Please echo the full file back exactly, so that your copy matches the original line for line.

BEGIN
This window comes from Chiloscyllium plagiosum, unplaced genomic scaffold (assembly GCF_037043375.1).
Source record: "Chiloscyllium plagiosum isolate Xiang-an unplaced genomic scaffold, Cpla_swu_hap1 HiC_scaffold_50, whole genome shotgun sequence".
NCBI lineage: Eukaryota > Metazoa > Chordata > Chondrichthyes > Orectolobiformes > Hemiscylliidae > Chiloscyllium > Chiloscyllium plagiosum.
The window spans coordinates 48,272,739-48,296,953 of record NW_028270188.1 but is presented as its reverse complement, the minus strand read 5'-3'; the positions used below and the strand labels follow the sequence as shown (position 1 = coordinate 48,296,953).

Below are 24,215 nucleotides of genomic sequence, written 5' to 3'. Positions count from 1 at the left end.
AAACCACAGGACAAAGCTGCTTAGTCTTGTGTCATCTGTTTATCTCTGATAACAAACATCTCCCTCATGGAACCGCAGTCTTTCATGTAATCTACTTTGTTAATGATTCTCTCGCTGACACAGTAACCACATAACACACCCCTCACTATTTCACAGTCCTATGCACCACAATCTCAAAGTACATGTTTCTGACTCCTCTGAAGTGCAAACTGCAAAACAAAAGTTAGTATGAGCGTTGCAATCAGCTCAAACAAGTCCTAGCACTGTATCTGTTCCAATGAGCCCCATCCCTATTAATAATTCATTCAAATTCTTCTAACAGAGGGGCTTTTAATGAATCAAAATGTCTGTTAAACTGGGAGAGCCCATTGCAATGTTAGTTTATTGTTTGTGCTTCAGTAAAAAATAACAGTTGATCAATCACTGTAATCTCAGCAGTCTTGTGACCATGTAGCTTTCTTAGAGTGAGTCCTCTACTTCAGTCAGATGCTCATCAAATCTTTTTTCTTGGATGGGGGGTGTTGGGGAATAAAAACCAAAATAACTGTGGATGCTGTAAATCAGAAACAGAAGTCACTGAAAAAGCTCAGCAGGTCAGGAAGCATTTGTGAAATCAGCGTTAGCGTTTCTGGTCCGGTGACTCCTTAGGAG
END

This window comes from Chiloscyllium plagiosum, unplaced genomic scaffold (assembly GCF_037043375.1).
Source record: "Chiloscyllium plagiosum isolate Xiang-an unplaced genomic scaffold, Cpla_swu_hap1 HiC_scaffold_50, whole genome shotgun sequence".
NCBI lineage: Eukaryota > Metazoa > Chordata > Chondrichthyes > Orectolobiformes > Hemiscylliidae > Chiloscyllium > Chiloscyllium plagiosum.
The window spans coordinates 48,272,739-48,296,953 of record NW_028270188.1 but is presented as its reverse complement, the minus strand read 5'-3'; the positions used below and the strand labels follow the sequence as shown (position 1 = coordinate 48,296,953).

Below are 24,215 nucleotides of genomic sequence, written 5' to 3'. Positions count from 1 at the left end.
AAACCACAGGACAAAGCTGCTTAGTCTTGTGTCATCTGTTTATCTCTGATAACAAACATCTCCCTCATGGAACCGCAGTCTTTCATGTAATCTACTTTGTTAATGATTCTCTCGCTGACACAGTAACCACATAACACACCCCTCACTATTTCACAGTCCTATGCACCACAATCTCAAAGTACATGTTTCTGACTCCTCTGAAGTGCAAACTGCAAAACAAAAGTTAGTATGAGCGTTGCAATCAGCTCAAACAAGTCCTAGCACTGTATCTGTTCCAATGAGCCCCATCCCTATTAATAATTCATTCAAATTCTTCTAACAGAGGGGCTTTTAATGAATCAAAATGTCTGTTAAACTGGGAGAGCCCATTGCAATGTTAGTTTATTGTTTGTGCTTCAGTAAAAAATAACAGTTGATCAATCACTGTAATCTCAGCAGTCTTGTGACCATGTAGCTTTCTTAGAGTGAGTCCTCTACTTCAGTCAGATGCTCATCAAATCTTTTTTCTTGGATGGGGGGTGTTGGGGAATAAAAACCAAAATAACTGTGGATGCTGTAAATCAGAAACAGAAGTCACTGAAAAAGCTCAGCAGGTCAGGAAGCATTTGTGAAATCAGCGTTAGCGTTTCTGGTCCGGTGACTCCTTAGGAG